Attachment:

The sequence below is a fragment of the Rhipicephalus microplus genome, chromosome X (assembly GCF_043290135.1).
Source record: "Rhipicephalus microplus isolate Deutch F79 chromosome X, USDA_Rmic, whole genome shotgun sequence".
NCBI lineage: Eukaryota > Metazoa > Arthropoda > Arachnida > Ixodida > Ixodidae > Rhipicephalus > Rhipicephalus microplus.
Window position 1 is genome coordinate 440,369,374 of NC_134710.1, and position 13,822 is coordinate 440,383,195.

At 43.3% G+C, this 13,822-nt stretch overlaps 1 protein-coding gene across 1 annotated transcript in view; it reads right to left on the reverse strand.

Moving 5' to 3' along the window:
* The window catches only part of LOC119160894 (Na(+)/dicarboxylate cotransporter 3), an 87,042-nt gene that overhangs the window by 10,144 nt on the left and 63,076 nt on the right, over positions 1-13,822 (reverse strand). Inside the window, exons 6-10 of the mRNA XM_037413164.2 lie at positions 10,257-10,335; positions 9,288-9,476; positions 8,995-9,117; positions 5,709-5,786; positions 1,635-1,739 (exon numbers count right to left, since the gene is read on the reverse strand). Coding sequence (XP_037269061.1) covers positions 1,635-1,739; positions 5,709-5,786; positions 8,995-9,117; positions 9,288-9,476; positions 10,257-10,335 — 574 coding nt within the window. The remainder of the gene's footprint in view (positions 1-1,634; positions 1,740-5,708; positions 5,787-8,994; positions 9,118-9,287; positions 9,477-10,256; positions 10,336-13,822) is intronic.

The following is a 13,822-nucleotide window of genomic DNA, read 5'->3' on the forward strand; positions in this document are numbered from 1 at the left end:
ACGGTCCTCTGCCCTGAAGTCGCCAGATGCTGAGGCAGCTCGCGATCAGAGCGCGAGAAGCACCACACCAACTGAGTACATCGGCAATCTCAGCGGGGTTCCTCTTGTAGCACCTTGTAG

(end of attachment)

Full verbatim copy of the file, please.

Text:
The sequence below is a fragment of the Rhipicephalus microplus genome, chromosome X (assembly GCF_043290135.1).
Source record: "Rhipicephalus microplus isolate Deutch F79 chromosome X, USDA_Rmic, whole genome shotgun sequence".
NCBI lineage: Eukaryota > Metazoa > Arthropoda > Arachnida > Ixodida > Ixodidae > Rhipicephalus > Rhipicephalus microplus.
Window position 1 is genome coordinate 440,369,374 of NC_134710.1, and position 13,822 is coordinate 440,383,195.

At 43.3% G+C, this 13,822-nt stretch overlaps 1 protein-coding gene across 1 annotated transcript in view; it reads right to left on the reverse strand.

Moving 5' to 3' along the window:
* The window catches only part of LOC119160894 (Na(+)/dicarboxylate cotransporter 3), an 87,042-nt gene that overhangs the window by 10,144 nt on the left and 63,076 nt on the right, over positions 1-13,822 (reverse strand). Inside the window, exons 6-10 of the mRNA XM_037413164.2 lie at positions 10,257-10,335; positions 9,288-9,476; positions 8,995-9,117; positions 5,709-5,786; positions 1,635-1,739 (exon numbers count right to left, since the gene is read on the reverse strand). Coding sequence (XP_037269061.1) covers positions 1,635-1,739; positions 5,709-5,786; positions 8,995-9,117; positions 9,288-9,476; positions 10,257-10,335 — 574 coding nt within the window. The remainder of the gene's footprint in view (positions 1-1,634; positions 1,740-5,708; positions 5,787-8,994; positions 9,118-9,287; positions 9,477-10,256; positions 10,336-13,822) is intronic.

The following is a 13,822-nucleotide window of genomic DNA, read 5'->3' on the forward strand; positions in this document are numbered from 1 at the left end:
ACGGTCCTCTGCCCTGAAGTCGCCAGATGCTGAGGCAGCTCGCGATCAGAGCGCGAGAAGCACCACACCAACTGAGTACATCGGCAATCTCAGCGGGGTTCCTCTTGTAGCACCTTGTAG